The AAP government’s free power programme is good politics, better economics
The State will have to incentivise consumers to use electricity to fulfil their basic needs. The AAP’s free power subsidy does exactly that
Aam Aadmi Party (AAP) national convenor Arvind Kejriwal’s big election promise in the upcoming elections in Punjab, Goa, Uttarakhand, and Uttar Pradesh is 300 units of free electricity along with uninterrupted electricity supply. While free electricity may be a popular election plank, it is often vilified as a “freebie”. However, the free power programme has a quantifiable impact on economic growth.
The benefits of electricity on human development are known. When tasks such as hand washing clothes and carrying water from distances are simplified using appliances, people are freed up to do more productive work. By providing free electricity up to 200 units, the AAP has enabled people to leverage these benefits, without worrying about the costs.
In Delhi, barring the summer, the free power subsidy is delivered to more than 73% of all households in the city. The subsidy is as close as it gets to a direct benefit transfer (DBT) to low-income households. It is also more efficient than a traditional DBT programme, because, for Delhi, with a transient population, the administrative cost of identifying beneficiaries is likely to be high.
The cash transfer nature of the programme can also have short-term benefits for the local economy. The household savings on power are likely spent in local markets. In the Covid-19 era, when governments are struggling to stimulate demand, and when neighbourhood markets are struggling to attract customers, such a broad-based welfare measure can prove to be a fillip for the local economy.
Enhanced access to power supply also has a quantifiable effect on economic growth. A 2020 UC Berkeley study showed a strong correlation between per capita electricity consumption and per capita Gross Domestic Product (GDP). In India, a 2018 OPEC study concluded that a 1% increase in electricity consumption leads to a huge 0.77% increase in economic growth in the long-term.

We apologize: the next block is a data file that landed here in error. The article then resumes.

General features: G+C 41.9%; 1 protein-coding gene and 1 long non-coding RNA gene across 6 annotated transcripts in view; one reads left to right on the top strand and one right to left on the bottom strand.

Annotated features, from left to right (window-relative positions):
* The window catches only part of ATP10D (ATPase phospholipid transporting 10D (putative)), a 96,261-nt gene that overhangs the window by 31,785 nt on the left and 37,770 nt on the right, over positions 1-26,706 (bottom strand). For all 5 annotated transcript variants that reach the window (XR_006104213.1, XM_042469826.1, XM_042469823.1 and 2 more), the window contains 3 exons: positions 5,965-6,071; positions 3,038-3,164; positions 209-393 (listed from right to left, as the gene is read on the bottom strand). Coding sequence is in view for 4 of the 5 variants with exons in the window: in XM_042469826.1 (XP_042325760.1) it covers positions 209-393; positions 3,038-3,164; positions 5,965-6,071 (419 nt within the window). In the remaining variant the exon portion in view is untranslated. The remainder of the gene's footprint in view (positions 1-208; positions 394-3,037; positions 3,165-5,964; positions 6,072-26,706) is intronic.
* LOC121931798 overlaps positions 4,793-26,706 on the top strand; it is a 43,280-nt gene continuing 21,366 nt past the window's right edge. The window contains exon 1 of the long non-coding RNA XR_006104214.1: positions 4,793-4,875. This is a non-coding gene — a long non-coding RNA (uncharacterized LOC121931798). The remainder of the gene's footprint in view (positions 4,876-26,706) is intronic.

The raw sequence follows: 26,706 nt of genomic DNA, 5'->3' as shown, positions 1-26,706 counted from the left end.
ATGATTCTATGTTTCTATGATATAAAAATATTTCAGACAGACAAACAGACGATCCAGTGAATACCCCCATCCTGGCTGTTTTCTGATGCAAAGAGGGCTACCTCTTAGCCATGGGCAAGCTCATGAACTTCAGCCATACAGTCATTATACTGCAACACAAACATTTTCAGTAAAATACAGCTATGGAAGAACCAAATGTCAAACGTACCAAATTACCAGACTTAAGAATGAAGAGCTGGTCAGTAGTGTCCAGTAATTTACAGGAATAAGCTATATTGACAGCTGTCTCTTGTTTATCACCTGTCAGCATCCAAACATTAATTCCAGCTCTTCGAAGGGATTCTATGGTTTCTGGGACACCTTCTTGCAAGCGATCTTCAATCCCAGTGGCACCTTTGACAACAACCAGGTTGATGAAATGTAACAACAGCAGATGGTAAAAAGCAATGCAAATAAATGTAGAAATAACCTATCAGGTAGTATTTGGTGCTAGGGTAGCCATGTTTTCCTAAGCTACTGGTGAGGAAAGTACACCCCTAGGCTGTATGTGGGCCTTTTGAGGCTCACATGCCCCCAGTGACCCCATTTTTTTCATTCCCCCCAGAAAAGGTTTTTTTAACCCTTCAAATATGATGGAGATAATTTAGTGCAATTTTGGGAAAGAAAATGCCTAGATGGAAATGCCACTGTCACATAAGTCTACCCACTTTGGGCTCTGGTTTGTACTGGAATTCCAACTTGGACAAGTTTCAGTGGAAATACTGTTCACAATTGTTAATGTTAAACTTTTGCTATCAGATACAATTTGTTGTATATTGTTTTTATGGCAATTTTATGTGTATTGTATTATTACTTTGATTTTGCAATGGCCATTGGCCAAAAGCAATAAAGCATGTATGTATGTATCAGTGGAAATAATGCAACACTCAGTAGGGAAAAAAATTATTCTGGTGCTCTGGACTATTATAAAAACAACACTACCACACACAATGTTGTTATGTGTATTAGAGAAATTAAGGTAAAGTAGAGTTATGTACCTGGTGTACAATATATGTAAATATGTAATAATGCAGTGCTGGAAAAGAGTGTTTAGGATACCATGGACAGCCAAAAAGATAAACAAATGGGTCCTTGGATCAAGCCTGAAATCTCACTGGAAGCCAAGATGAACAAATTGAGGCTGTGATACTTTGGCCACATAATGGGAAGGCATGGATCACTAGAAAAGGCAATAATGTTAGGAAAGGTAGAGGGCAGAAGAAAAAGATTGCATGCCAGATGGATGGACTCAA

What this reveals is that electrification is not enough to experience the transformative power of electricity on the economy. The State will have to incentivise consumers to use electricity to fulfil their basic needs. The AAP’s free power subsidy does exactly that.
Delhi’s power consumption increased substantially over the past few years, in part due to the low tariffs and subsidies. Its peak demand in the summer of 2021 touched a record high of 7,400 MW. Between 2015-16 and 2020-21, Delhi’s GDP grew at 7.7%, a rate that defied India’s economic slowdown in the same period. The effect of increased electricity consumption on productivity can explain the state’s impressive growth trajectory.
However, the idea is not to encourage consumers to engage in wasteful use of energy. Since the AAP government demands a full price for use beyond 200 units, the programme nudges households to self-regulate consumption.
Increasing coal-based power consumption is also not optimal. Technological efficiency and the transition to renewable energy production will ensure that increasing power production does not adversely impact the environment. Delhi’s power distribution companies (discoms) too have recently cancelled power purchase agreements with six coal-based power plants and replaced them with cheaper, greener sources of power.
Free electricity can also help turn around the power sector. Critics often allege that subsidies weaken the financial health of discoms. In contrast, Delhi’s experience shows that power subsidies can improve the health of the power sector. As Kejriwal once wrote, cheaper electricity incentivised consumers in Delhi to sign up for legal power connections (up 20% from 2014 to 2019), which led to a sharp decline in transmission and connection losses (down from 17% in 2013 to 8% in 2019).
Since the government pays the discoms for power consumption, discoms are guaranteed an assured cash flow from the government. Discoms have become willing partners with the government in upgrading the city’s power distribution infrastructure. These investments have led to Delhi experiencing a more consistent power supply in recent years.
Good politics doesn’t always make for good economics. The free power programme breaks that mould.
Akshay Marathe has been a spokesperson of the AAP. He is currently studying public policy at Harvard University
The views expressed are personal